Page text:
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Philosophy of science, cognitive psychology, and educational theory and practice / ed. Richard A. Duschl, Richard J. Hamilton

Secondary Author Duschl, Richard A.
Hamilton, Richard J.
Country Estados Unidos. Publication New York : State University of New York Press, cop. 1992 Description XI, 287 p. ; 23 cm Series SUNY series in science education ISBN 0-7914-1054-4 CDU 37.013 167 159.93
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Holdings
Item type Current location Call number Status Date due Barcode Item holds
Monografia Biblioteca Geral da Universidade do Minho
BGUMR 37.013 - P Available 123028
Monografia Biblioteca Geral da Universidade do Minho
BGUMD 33821 Available 189506
Monografia Biblioteca Geral da Universidade do Minho
BGUMD 101904 Available 201180
Total holds: 0

Enhanced descriptions from Syndetics:

This edited volume extends existing discussions among philosophers of science, cognitive psychologists, and educational researchers on the the restructuring of scientific knowledge and the domain of science education. This exchange of ideas across disciplinary fields raises fundamental issues and provides frameworks that help to focus educational research programs, curriculum development efforts, and teacher training programs.

Table of contents provided by Syndetics

  • Preface
  • Chapter 1 Common Ground
  • Chapter 2 Holy Ground
  • Chapter 3 Solid Ground
  • Chapter 5 The Mythic Past
  • Chapter 4 The Historical Past
  • Chapter 6 The Eternal Past
  • Chapter 7 The Arthurian Tradition
  • Chapter 9 The End of Tradition
  • Notes
  • Chapter 8 The Unraveling of Tradition

Reviews provided by Syndetics

CHOICE Review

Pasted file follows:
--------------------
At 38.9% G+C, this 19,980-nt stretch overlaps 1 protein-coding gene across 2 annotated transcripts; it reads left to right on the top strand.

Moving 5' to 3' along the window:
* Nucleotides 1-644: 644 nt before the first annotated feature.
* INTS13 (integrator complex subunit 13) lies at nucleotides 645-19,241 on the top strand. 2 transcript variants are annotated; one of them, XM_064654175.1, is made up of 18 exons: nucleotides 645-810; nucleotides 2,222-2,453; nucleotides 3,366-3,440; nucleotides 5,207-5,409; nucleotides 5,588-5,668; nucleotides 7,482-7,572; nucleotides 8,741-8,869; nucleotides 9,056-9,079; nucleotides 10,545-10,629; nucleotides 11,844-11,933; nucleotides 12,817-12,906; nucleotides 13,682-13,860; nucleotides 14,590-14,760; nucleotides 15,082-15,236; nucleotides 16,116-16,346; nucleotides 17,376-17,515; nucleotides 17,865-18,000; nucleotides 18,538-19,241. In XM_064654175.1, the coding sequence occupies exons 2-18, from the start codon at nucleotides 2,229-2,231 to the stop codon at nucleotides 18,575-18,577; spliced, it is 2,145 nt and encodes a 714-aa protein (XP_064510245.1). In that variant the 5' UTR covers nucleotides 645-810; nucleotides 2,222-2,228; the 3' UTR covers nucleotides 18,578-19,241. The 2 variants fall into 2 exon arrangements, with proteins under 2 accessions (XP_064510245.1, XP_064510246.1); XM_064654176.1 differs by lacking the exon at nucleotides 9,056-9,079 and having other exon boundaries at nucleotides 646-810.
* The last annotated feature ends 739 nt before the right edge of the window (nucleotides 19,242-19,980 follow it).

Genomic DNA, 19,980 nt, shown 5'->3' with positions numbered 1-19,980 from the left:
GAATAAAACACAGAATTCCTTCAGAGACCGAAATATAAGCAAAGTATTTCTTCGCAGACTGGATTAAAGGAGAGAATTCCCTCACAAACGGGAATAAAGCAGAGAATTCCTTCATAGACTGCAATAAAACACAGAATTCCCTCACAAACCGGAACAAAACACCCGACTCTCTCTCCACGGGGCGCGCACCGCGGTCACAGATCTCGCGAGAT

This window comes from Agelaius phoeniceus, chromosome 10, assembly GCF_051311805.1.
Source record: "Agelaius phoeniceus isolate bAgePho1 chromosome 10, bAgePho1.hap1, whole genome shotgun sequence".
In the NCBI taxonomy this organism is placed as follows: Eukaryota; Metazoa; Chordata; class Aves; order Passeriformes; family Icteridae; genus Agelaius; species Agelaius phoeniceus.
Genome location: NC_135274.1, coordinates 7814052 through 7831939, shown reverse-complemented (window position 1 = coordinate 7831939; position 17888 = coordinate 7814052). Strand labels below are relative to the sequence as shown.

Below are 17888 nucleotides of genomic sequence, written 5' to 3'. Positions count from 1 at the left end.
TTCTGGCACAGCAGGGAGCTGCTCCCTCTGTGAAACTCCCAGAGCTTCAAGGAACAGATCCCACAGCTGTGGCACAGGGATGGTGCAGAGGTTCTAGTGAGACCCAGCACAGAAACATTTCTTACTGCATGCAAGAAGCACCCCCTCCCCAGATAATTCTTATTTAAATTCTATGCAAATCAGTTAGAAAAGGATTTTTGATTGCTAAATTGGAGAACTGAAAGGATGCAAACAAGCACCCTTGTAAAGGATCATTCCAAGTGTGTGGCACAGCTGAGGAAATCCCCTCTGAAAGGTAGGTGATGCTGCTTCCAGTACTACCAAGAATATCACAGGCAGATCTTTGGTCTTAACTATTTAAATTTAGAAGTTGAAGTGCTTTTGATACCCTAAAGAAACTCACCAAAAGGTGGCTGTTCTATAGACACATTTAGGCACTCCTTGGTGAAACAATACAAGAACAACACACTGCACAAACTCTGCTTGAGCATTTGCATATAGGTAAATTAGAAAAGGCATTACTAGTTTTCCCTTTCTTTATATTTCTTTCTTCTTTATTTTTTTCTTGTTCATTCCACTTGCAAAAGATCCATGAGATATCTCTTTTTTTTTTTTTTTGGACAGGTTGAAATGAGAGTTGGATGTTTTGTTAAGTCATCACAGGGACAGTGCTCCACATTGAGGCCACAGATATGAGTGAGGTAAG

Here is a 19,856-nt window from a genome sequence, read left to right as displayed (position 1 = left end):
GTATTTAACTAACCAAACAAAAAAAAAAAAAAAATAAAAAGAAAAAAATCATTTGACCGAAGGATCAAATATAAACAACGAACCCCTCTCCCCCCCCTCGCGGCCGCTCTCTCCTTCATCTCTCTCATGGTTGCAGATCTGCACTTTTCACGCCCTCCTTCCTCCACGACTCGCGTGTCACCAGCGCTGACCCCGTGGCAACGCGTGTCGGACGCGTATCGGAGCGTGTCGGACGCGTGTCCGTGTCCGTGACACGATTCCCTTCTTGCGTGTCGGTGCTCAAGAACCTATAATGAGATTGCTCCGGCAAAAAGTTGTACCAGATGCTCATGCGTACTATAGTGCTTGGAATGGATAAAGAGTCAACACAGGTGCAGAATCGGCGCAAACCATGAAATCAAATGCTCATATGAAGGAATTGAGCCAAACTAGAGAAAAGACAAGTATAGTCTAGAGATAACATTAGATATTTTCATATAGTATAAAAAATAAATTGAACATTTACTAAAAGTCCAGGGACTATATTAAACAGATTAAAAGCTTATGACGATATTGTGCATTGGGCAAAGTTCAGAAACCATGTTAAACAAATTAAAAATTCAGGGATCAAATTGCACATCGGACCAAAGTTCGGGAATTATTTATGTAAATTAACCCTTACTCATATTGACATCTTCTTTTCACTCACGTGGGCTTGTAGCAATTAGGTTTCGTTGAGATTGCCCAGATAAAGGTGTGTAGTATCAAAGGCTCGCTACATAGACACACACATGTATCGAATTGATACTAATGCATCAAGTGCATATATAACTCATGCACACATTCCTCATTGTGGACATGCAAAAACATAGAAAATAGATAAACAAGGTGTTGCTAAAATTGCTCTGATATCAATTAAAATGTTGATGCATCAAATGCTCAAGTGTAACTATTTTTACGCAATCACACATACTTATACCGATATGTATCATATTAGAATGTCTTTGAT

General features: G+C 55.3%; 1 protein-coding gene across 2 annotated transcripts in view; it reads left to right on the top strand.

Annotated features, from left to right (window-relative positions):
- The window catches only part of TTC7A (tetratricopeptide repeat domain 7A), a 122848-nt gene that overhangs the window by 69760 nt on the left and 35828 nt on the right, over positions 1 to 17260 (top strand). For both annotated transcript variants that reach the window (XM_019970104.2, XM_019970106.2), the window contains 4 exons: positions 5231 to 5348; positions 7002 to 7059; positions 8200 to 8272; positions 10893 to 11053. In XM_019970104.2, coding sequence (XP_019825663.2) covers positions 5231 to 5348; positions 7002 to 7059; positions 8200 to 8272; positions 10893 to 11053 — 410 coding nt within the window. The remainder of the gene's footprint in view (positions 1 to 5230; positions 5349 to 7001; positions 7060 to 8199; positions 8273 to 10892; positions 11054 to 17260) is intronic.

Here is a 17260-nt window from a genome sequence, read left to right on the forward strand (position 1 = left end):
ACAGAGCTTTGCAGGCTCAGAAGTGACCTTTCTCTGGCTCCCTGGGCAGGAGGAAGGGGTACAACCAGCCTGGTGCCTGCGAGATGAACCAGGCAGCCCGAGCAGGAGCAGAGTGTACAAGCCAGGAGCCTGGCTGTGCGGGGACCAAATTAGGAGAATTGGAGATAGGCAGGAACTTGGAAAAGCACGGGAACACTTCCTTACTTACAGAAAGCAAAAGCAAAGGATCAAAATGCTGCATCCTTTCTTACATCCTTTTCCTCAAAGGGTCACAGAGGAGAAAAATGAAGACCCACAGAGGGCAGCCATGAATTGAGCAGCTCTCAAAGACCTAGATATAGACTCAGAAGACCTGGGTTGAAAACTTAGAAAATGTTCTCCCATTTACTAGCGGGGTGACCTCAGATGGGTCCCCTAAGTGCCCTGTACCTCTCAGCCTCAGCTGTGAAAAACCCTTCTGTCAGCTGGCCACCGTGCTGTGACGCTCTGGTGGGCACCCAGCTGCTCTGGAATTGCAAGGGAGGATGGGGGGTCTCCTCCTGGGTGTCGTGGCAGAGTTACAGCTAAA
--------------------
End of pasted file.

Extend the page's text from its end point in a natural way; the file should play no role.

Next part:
Contributors to this collection soberly examine the implications of history and philosophy of science and cognitive psychology for science education. The editors (two educational psychologists) wisely begin with a comprehensive position paper focused on the problem of how students can more effectively integrate what they are taught in science courses. Despite suggestive analogies from the history of science, the editors observe that dissimilarities between the way students and sciences develop may ultimately outweigh any surface similarities. Also, the editors acknowledge the tradeoff between teaching science as a profession versus teaching it as a cultural achievement. Among the contributors, Richard Kitchener argues that science education is often ineffective because teachers themselves have yet to reach the stage of cognitive development needed to instruct students. Stephen Norris argues that teachers should present scientific reasoning as a species of value-embedded practical reasoning, while the Vanderbilt Cognition and Technology Group shows that students learn scientific concepts better in familiar media-enhanced environments. The most challenging piece, by Kenneth Strike and George Posner, proposes, on both normative and empirical grounds, that student misconceptions be seen as the misapplication of good concepts rather than as a simple failure to satisfy a standard. Recommended for graduate-level education libraries.

Author notes provided by Syndetics

Richard A. Duschl is Associate Professor in the Department of Instruction and Learning at the University of Pittsburgh.

Richard J. Hamilton is Associate Professor in the Department of Educational Psychology at the University of Houston.

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